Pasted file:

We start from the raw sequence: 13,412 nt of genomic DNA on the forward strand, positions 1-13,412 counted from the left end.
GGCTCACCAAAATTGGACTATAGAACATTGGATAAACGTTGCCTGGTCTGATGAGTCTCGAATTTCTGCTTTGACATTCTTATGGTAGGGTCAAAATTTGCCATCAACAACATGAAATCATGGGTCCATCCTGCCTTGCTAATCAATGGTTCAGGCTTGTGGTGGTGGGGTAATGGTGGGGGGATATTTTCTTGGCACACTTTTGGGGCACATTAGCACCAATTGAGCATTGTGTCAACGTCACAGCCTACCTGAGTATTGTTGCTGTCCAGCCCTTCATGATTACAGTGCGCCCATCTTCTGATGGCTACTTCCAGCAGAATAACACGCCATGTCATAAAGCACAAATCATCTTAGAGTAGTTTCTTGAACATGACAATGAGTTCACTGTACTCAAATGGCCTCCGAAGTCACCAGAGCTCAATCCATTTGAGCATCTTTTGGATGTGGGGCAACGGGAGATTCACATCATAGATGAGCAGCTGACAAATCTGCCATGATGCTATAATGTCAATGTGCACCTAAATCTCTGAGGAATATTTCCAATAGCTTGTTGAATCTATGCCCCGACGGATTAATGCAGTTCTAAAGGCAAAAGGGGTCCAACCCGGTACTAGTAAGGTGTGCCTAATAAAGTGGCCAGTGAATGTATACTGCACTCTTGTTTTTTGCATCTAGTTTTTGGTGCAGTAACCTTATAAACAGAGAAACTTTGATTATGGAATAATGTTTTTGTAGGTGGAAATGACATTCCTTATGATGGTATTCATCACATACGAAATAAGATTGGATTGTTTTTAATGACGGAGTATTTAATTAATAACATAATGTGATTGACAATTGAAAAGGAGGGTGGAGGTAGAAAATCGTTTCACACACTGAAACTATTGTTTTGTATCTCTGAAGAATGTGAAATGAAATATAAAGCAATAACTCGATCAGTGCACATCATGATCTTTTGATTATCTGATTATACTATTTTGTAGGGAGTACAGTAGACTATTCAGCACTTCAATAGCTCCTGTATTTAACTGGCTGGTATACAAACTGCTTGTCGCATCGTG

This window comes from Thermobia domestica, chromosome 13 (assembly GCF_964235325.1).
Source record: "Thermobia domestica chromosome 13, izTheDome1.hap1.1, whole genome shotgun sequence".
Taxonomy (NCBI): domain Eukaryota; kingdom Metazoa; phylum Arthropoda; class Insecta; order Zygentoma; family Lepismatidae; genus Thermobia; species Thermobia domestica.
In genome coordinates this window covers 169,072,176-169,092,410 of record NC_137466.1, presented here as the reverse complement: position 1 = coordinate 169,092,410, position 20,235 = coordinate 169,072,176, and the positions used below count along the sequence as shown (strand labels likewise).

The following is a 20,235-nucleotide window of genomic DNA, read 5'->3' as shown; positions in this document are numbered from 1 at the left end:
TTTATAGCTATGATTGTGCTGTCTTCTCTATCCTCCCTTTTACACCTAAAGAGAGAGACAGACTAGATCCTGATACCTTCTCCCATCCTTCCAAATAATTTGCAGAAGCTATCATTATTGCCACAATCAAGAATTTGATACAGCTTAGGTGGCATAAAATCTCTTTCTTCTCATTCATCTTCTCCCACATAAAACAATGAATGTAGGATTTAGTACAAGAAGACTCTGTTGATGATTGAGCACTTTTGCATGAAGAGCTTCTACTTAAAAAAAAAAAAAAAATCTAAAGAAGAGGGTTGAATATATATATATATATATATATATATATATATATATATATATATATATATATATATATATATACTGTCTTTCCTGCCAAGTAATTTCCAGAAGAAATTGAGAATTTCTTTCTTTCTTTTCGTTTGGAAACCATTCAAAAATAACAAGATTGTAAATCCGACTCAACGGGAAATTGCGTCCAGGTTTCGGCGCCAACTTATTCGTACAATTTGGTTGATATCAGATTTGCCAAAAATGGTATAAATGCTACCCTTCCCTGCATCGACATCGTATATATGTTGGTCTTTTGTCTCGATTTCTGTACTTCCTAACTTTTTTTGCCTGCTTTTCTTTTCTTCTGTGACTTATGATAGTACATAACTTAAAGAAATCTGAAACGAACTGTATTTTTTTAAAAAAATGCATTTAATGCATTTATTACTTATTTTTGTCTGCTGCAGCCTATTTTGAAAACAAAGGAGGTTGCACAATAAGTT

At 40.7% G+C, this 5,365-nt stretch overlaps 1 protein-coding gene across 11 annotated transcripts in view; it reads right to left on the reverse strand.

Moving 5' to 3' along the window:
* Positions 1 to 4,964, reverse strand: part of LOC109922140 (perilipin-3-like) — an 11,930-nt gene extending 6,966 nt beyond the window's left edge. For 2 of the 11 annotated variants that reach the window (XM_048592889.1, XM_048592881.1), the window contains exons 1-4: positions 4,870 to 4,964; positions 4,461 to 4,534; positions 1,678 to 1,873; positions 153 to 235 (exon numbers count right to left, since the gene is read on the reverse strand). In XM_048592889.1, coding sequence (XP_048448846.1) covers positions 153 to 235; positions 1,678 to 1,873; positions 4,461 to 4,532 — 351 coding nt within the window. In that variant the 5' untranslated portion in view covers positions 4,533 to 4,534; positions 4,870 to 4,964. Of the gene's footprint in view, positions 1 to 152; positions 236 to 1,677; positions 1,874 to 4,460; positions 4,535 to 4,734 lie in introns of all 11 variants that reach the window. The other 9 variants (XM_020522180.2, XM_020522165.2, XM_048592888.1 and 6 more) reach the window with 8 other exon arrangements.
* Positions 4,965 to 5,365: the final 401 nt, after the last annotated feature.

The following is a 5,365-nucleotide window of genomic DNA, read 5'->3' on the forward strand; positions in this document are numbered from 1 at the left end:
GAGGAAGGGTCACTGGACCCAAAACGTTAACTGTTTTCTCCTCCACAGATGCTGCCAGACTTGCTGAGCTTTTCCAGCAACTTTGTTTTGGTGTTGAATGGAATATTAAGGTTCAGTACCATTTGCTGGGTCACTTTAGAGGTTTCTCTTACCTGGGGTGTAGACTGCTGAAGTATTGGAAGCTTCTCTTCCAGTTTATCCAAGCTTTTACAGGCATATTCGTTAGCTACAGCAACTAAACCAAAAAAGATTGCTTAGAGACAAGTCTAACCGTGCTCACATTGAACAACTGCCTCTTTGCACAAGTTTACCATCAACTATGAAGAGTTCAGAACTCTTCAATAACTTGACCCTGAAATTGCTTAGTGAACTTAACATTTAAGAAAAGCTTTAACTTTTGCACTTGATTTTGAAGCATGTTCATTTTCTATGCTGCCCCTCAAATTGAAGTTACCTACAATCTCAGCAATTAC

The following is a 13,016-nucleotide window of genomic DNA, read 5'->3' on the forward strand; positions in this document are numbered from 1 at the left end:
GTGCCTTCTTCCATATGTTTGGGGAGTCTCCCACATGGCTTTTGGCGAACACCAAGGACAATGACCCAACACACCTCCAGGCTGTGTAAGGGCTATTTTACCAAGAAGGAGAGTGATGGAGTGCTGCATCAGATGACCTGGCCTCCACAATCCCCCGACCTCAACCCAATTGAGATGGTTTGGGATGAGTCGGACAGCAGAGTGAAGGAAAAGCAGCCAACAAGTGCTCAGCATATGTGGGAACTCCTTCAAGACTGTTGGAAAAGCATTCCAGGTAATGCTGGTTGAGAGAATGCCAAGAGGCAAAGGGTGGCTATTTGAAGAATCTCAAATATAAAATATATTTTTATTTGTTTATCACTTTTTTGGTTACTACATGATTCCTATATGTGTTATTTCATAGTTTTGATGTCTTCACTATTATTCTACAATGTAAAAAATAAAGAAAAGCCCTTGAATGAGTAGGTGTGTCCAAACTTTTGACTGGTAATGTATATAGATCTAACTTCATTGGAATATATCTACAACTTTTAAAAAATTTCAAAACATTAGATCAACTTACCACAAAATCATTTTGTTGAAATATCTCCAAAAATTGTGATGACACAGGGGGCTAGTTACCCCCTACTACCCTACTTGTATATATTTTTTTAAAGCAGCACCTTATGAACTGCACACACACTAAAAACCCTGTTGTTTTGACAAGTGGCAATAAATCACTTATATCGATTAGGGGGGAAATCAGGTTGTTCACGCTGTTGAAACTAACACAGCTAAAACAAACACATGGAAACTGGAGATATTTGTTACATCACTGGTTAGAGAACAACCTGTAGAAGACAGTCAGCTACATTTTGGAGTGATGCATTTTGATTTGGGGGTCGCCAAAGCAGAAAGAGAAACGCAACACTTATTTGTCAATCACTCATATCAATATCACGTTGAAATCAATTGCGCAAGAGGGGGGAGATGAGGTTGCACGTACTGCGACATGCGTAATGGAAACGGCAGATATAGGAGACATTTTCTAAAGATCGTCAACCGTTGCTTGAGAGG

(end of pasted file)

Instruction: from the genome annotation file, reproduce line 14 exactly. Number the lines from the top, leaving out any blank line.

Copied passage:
GAGGAAGGGTCACTGGACCCAAAACGTTAACTGTTTTCTCCTCCACAGATGCTGCCAGACTTGCTGAGCTTTTCCAGCAACTTTGTTTTGGTGTTGAATGGAATATTAAGGTTCAGTACCATTTGCTGGGTCACTTTAGAGGTTTCTCTTACCTGGGGTGTAGACTGCTGAAGTATTGGAAGCTTCTCTTCCAGTTTATCCAAGCTTTTACAGGCATATTCGTTAGCTACAGCAACTAAACCAAAAAAGATTGCTTAGAGACAAGTCTAACCGTGCTCACATTGAACAACTGCCTCTTTGCACAAGTTTACCATCAACTATGAAGAGTTCAGAACTCTTCAATAACTTGACCCTGAAATTGCTTAGTGAACTTAACATTTAAGAAAAGCTTTAACTTTTGCACTTGATTTTGAAGCATGTTCATTTTCTATGCTGCCCCTCAAATTGAAGTTACCTACAATCTCAGCAATTAC